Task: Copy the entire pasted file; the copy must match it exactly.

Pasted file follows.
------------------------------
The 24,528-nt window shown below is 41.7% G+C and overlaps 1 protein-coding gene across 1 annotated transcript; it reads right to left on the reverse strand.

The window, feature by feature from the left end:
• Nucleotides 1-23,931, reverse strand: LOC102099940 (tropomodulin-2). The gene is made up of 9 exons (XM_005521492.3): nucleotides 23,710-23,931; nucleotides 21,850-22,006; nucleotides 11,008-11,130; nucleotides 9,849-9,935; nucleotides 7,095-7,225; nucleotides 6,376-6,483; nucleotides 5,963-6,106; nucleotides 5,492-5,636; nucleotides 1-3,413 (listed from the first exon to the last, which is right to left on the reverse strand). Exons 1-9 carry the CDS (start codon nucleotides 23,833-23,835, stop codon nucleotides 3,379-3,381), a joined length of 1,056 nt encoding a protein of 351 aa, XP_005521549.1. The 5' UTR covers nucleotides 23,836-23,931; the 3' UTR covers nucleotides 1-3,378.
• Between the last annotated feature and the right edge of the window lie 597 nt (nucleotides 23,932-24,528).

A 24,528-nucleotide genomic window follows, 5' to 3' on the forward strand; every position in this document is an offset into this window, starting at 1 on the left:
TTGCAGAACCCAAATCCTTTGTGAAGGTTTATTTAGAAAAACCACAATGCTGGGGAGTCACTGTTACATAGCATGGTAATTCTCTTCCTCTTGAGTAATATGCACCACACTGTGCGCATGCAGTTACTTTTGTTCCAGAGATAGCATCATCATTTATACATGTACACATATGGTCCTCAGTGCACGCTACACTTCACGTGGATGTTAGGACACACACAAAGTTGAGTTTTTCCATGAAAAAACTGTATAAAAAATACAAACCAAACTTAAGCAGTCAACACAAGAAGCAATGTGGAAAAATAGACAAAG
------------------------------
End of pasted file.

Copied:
The 24,528-nt window shown below is 41.7% G+C and overlaps 1 protein-coding gene across 1 annotated transcript; it reads right to left on the reverse strand.

The window, feature by feature from the left end:
• Nucleotides 1-23,931, reverse strand: LOC102099940 (tropomodulin-2). The gene is made up of 9 exons (XM_005521492.3): nucleotides 23,710-23,931; nucleotides 21,850-22,006; nucleotides 11,008-11,130; nucleotides 9,849-9,935; nucleotides 7,095-7,225; nucleotides 6,376-6,483; nucleotides 5,963-6,106; nucleotides 5,492-5,636; nucleotides 1-3,413 (listed from the first exon to the last, which is right to left on the reverse strand). Exons 1-9 carry the CDS (start codon nucleotides 23,833-23,835, stop codon nucleotides 3,379-3,381), a joined length of 1,056 nt encoding a protein of 351 aa, XP_005521549.1. The 5' UTR covers nucleotides 23,836-23,931; the 3' UTR covers nucleotides 1-3,378.
• Between the last annotated feature and the right edge of the window lie 597 nt (nucleotides 23,932-24,528).

A 24,528-nucleotide genomic window follows, 5' to 3' on the forward strand; every position in this document is an offset into this window, starting at 1 on the left:
TTGCAGAACCCAAATCCTTTGTGAAGGTTTATTTAGAAAAACCACAATGCTGGGGAGTCACTGTTACATAGCATGGTAATTCTCTTCCTCTTGAGTAATATGCACCACACTGTGCGCATGCAGTTACTTTTGTTCCAGAGATAGCATCATCATTTATACATGTACACATATGGTCCTCAGTGCACGCTACACTTCACGTGGATGTTAGGACACACACAAAGTTGAGTTTTTCCATGAAAAAACTGTATAAAAAATACAAACCAAACTTAAGCAGTCAACACAAGAAGCAATGTGGAAAAATAGACAAAG